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  2. You make it a fun challenge. We weren’t retired but in 2008 we had to go from a construction manager salary to my husband driving a truck over land — and our real estate investments looked like they were not going to provide our retirement. I was teaching as a grad student, but things were tight. It was surprising how much you can cut out to get by and still live pretty well. The stress wasn’t fun, but I did consider it all a challenge. I’m a fan of Amazon and considering dropping Netflix though we have tons of tv options for my dad who can’t do anything else anymore because of Parkinson’s and loves the NFL channel. Netflix can be easier for him to see movie options, limited though they can be. I noticed Amazon is more user friendly lately, though, so might just do it. Dad has to have Spectrum for NFL channel. These streaming deals like Hulu are good for young people or those who deal well with computers. But I will probably drop Netflix, too, once Dad doesn’t use it, AND Spectrum and stick with something like Hulu. Dad likes Jack Ryan and he likes all the Alaska shows. I enjoy your posts! Rather than get depressed, you make lemonade.

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    • Lynn, life is a lot of fun. Really. Sometimes you win. And sometimes you lose. All part of this game we call life! Hang in there.
      Two more streaming channels are coming out in November: Disney and Apple. The hype over them is that they both are going to be chock full of choices for only $5.99 a month! I’m waiting to see what they are going to be like. I might switch. Or just get Disney when the grandkids come over. We’ll see.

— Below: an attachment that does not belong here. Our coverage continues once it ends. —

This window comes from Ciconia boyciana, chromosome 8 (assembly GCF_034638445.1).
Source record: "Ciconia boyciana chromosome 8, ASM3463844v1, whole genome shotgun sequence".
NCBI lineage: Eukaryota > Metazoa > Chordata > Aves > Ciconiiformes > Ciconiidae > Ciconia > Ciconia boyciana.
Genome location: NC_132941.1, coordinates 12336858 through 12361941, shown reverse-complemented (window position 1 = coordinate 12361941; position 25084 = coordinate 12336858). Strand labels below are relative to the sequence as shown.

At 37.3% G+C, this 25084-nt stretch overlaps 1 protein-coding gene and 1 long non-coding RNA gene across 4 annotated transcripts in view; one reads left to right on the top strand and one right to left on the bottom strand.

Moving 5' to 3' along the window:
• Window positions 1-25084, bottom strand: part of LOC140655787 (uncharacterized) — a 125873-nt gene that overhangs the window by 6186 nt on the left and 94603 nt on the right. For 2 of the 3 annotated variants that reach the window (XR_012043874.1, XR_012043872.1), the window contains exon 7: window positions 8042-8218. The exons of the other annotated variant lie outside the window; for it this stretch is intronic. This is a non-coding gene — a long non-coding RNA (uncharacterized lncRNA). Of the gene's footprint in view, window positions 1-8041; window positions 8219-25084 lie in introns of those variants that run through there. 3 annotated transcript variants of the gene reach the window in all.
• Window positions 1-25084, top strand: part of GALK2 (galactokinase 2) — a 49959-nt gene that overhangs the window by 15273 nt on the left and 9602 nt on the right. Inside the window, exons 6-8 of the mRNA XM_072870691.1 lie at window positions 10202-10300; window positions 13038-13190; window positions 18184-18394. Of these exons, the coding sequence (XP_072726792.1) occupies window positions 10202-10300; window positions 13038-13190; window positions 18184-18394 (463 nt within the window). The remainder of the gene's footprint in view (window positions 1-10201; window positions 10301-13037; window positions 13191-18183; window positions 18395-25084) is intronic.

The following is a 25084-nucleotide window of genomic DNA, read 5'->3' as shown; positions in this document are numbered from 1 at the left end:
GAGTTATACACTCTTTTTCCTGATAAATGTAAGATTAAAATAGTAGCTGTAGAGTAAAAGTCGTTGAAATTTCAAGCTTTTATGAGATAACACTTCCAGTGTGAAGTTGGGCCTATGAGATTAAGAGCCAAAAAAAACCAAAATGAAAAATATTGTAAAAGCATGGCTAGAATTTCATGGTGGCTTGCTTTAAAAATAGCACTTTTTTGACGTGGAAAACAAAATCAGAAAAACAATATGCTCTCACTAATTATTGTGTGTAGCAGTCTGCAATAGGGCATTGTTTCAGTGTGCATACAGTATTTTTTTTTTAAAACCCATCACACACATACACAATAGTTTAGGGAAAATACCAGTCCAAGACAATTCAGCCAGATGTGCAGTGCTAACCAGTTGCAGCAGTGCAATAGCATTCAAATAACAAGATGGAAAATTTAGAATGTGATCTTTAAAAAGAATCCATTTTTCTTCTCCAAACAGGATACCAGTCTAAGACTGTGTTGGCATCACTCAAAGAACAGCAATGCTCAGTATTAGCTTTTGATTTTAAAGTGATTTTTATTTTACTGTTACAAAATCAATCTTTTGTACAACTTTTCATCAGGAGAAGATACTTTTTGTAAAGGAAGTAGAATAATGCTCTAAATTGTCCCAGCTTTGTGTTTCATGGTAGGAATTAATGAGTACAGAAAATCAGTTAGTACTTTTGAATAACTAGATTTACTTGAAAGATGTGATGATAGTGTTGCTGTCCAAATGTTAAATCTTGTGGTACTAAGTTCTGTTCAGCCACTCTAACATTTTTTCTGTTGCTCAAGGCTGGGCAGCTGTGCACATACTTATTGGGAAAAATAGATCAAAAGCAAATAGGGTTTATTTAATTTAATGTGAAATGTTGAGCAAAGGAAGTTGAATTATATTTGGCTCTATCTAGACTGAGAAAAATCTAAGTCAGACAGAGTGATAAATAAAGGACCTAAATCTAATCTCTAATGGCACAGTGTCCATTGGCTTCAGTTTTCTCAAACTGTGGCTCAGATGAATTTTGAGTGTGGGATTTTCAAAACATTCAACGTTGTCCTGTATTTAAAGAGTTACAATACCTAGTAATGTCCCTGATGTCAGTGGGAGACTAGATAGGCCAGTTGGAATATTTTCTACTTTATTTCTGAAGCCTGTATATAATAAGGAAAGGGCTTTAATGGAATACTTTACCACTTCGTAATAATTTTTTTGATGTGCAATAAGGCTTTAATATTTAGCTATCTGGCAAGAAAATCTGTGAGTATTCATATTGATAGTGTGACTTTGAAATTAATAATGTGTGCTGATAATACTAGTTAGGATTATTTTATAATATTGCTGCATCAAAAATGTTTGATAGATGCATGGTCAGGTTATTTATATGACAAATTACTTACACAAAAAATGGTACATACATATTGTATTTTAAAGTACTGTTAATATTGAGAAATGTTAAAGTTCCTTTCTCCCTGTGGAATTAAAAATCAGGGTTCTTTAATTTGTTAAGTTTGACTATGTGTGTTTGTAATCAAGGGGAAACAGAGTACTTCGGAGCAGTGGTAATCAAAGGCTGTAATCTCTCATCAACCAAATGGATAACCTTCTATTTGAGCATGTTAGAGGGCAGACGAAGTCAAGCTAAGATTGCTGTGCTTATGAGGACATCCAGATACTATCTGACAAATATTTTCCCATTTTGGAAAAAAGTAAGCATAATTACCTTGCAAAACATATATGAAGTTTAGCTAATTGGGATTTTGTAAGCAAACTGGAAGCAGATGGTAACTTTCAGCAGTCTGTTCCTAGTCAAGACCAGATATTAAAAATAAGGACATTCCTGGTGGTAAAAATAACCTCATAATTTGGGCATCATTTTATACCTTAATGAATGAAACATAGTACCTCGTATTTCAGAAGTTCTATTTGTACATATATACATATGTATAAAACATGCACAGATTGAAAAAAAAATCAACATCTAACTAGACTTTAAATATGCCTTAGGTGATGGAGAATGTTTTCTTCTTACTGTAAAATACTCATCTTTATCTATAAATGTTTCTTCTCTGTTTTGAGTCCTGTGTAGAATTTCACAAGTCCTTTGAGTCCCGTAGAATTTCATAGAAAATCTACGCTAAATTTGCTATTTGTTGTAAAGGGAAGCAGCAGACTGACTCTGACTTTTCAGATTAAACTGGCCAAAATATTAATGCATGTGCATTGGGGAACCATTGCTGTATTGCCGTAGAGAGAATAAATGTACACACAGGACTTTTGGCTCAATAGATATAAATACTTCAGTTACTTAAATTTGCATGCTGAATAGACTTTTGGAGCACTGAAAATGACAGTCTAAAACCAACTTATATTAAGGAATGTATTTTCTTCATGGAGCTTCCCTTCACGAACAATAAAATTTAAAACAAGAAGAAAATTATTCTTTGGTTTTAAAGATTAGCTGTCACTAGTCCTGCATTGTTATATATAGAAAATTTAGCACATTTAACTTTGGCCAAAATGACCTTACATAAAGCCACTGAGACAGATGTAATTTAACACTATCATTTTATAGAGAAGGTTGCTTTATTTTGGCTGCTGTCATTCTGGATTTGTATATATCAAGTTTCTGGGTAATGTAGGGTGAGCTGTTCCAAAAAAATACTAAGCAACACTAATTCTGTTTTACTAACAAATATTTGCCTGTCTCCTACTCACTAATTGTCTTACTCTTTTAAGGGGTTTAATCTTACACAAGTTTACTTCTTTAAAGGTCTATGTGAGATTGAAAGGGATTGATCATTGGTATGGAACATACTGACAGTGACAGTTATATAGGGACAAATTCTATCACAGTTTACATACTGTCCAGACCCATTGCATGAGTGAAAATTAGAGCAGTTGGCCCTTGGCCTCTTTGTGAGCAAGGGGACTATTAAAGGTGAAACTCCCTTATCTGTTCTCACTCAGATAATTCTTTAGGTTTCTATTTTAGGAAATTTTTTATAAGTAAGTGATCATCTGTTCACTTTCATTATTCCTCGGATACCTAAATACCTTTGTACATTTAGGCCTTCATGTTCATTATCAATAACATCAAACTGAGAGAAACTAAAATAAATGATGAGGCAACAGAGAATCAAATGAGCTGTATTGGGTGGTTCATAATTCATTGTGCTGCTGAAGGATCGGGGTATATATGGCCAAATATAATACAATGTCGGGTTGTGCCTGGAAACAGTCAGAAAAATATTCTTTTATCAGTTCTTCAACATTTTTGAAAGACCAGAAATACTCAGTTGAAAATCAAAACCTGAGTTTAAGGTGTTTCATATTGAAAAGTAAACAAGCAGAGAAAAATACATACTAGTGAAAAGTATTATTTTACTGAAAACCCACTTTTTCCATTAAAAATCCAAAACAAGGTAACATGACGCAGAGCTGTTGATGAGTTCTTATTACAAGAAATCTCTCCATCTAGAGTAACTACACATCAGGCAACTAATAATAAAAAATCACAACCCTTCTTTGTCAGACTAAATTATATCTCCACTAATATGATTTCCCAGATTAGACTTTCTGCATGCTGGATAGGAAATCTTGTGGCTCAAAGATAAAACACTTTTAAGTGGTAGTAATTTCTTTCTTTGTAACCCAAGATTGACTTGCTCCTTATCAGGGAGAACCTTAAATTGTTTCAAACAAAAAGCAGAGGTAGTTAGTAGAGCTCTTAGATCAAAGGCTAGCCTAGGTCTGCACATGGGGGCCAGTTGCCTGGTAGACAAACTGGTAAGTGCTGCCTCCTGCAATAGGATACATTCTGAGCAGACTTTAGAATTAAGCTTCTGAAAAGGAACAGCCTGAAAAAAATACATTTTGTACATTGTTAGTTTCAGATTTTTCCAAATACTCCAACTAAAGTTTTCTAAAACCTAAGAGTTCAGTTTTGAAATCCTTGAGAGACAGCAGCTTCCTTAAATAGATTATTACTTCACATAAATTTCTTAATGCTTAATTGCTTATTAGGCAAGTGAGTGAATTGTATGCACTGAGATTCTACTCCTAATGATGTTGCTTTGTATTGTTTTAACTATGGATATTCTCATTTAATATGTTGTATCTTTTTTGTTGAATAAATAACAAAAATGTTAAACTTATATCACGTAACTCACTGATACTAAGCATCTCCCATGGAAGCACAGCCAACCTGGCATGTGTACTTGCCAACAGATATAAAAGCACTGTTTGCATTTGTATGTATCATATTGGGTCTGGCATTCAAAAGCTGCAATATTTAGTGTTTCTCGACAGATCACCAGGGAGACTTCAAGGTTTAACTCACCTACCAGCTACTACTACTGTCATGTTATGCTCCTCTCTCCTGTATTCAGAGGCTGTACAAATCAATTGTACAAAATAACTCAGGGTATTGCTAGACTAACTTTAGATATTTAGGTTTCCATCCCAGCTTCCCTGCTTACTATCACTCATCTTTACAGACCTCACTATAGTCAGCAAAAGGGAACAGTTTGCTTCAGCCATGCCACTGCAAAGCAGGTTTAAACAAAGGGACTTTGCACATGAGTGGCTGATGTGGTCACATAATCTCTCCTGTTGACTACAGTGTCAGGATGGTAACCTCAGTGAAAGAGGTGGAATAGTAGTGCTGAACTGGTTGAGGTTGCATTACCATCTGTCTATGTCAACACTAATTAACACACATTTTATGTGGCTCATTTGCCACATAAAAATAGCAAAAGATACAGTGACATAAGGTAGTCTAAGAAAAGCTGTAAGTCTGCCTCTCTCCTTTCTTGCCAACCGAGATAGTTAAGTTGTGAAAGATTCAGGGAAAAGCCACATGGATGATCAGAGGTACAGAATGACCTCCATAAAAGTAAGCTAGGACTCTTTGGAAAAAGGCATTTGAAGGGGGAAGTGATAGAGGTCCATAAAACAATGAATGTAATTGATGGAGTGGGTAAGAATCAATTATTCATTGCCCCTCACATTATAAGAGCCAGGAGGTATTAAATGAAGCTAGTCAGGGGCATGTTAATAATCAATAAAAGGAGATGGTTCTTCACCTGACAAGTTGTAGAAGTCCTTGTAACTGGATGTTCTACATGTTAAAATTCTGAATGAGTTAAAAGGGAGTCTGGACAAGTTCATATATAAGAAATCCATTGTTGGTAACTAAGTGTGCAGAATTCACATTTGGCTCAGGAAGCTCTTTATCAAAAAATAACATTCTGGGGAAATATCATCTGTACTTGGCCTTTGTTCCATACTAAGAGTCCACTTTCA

Glad you dad likes the NFL. That’s very important.
      Thanks, as always, for your comment.

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  3. I love swimming and Water exercises and I think the YMCAs are included and there is one next to me and both my kids so I want To definitely take advantage of this and Their Silver sneakers and Chair yoga.
    Love, love what I reinvested In and will collect every three months Interest and dividends, what the CDs made in a year. A 400% increase. Never ever had that kind of raise in our working lives! Love this passive income stream. Thank you Lord for my Mentor! Lara

    Liked by 1 person

    • Lara, better make sure the YMCAs are covered. What are you paying per month for your Medicare Advantage Plan? Most of these plans are in the hundreds per month.
      I found my AARP Medigap policy to be sufficient for now. It only costs me $65 a month and I am responsible for only 10% of the already reduced Medicare coverage. This averages out to me only paying $12 to $15 per medical event.
      The local college here has an Olympic sized heated pool, sauna and all the gym equipment one could want (I only use either the treadmill or the elliptical). Plus yoga, stretching and palates classes. I buy the membership in $50 increments that have no expiration dates. I go when I feel like it with out any stress that I’m wasting my money. Each visit is around $4.54. Not bad. So far, this system has been working out well for me and hubby. We go when we want to. Otherwise we’re outside hiking or walking.
      I hear ya on those dividends. They’re very nice and most welcome! LOL!

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  4. Up until this week, I could still swim in warm water outside in local lakes, rivers, and the ocean. When temps go for daytime high of 80 and below, then the water is too cold for me so no more swimming outside until late April. I don’t like to swim inside but I think that is great option at the YMCA or local college if you enjoy that.I agree we have to find ways to cut expenses and you have done an outstanding job! I had to pay $50 co pay to Doctor and $18 co pay on meds this week because I had a pinched nerve in my lower back. I was literally crawling on the floor Saturday night and Sunday to go to bathroom. Our health insurance is a non negotiable. This was the first time this has happened and it made me grateful I could drive to doctor on Monday because I was unable to do that on Sunday. My kids would have driven down but really, when I retire I think I need to be 30 minutes away, not an hour and a half away from the two closest kids. I need to stay where I am until retirement but after then, I need to be closer to at least one kid. The question is, which one…lol. My housing cost will go up for sure.